One in four women in England and Wales will experience domestic violence in their lifetime and 8% will suffer domestic violence in any given year according to a 2017 study by the charity Refuge. Housing benefit changes have made it harder for women’s shelters to continue supporting women who flee domestic violence. Funding for domestic violence services fell 24% in 2016-7 on average and many local authorities have no shelters at all. In the same period, 60% of women who approached a refuge for help were turned away – forced to choose between homelessness or remaining with a violent partner. BAME women are even more adversely affected by refuge cuts according to the Runnymede Trust.
Homelessness brings many side effects. Women suffer higher rates of depression and other mental health issues according to a report by Homeless Link, and Shelter found 20% of adults experienced an increase in mental stress in the last five years due to housing problems. Charities working with rough sleepers also point out that women are more likely to be ‘hidden homeless’, either by sleeping on friends’ sofas or by avoiding the detection of street outreach workers.
Like many working women, my mother and siblings learned through our homelessness experiences and formed alliances in tenants’ associations in the struggle for decent council housing. We were inspired by the stories of our sisters’ housing campaigns, starting with the famous fight on Clydeside during the First World War, where working class women led by Mary Barbour won a successful rent-strike involving 20,000 tenants to stop slum landlords hiking tenement rents by a third. The mass rent strikes and the Russian Revolution pressured the government to introduce a post-war subsidy for council housing. As the parliamentary secretary to the Local Government Board said: "The money we are going to spend on housing is an insurance against Bolshevism and revolution.”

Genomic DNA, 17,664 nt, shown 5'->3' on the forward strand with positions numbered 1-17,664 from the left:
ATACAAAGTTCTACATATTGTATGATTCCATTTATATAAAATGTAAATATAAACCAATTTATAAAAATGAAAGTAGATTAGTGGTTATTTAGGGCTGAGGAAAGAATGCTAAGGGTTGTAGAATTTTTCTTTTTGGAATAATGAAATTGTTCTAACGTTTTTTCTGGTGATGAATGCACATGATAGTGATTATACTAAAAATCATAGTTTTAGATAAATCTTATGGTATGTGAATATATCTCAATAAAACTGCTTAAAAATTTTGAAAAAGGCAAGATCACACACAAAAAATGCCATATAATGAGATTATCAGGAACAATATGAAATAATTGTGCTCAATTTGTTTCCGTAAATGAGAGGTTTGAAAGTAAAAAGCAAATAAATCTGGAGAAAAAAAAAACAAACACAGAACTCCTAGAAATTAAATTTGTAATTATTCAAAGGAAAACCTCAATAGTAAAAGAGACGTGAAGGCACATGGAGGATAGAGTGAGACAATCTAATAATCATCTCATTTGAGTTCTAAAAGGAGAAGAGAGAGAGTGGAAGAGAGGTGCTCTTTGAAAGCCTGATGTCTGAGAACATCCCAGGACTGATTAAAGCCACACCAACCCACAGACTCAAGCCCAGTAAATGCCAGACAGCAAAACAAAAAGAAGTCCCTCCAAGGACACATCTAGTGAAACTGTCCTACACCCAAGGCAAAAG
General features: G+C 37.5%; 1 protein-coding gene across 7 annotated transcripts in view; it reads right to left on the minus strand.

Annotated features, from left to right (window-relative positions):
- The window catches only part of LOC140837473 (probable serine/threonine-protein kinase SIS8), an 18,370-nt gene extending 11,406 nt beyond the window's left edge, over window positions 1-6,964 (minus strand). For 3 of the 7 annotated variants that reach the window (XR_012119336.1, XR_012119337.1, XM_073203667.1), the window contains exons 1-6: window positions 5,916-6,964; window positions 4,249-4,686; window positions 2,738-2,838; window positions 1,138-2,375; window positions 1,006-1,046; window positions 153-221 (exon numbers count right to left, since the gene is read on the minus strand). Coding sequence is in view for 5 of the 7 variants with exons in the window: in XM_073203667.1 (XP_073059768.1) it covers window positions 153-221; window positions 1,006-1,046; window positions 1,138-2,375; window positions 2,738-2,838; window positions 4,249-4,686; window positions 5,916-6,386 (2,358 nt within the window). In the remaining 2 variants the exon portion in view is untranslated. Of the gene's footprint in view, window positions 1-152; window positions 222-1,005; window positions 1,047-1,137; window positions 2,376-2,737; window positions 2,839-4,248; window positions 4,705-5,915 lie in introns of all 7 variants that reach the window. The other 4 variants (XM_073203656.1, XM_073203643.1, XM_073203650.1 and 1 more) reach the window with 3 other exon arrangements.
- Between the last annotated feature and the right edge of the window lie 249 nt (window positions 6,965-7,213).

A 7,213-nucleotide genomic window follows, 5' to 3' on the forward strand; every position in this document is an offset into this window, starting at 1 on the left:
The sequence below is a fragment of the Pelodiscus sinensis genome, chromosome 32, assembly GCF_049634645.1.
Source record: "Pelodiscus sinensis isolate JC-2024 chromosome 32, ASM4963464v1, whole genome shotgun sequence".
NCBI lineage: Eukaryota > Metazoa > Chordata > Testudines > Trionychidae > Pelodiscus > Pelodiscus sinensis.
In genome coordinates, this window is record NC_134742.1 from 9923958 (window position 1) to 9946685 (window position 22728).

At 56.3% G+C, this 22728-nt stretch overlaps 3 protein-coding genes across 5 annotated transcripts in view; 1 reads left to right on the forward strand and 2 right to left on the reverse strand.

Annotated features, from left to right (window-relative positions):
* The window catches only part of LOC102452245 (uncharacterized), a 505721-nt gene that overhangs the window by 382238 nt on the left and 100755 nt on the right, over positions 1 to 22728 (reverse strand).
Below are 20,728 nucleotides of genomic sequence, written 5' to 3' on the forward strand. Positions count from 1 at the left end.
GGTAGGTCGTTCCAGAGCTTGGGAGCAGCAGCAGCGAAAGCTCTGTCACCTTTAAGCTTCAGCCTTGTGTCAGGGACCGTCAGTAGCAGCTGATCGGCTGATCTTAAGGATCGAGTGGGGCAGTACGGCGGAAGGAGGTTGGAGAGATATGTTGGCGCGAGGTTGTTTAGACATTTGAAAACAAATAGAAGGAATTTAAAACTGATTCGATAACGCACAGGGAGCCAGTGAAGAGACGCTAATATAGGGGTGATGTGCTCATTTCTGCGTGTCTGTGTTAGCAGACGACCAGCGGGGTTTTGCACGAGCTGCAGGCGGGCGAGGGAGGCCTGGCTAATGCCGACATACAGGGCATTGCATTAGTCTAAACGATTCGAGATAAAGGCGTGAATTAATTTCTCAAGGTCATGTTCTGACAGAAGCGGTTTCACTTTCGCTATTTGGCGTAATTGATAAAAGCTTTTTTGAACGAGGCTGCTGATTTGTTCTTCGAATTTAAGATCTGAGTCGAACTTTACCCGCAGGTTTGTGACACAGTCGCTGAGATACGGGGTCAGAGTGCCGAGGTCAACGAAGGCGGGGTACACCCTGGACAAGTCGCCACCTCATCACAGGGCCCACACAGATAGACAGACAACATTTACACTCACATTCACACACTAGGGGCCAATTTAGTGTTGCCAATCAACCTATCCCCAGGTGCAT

Many other impressive housing campaigns with working class women at the forefront have included the largescale squatting campaigns in the 1940s, which occupied disused army bases, holiday camps and even a street of abandoned luxury Kensington flats. Women workers participated again in the 1972 rent strikes against the Tories’ Housing Finance Act that sought to raise council rents. The National Coal Board planned a strategy of mass evictions against the miners striking in the ’70s and ’80s. Women and their families in mining communities stopped bailiffs evicting families while the miners were picketing or travelling the country seeking solidarity funds to support their families during the strike.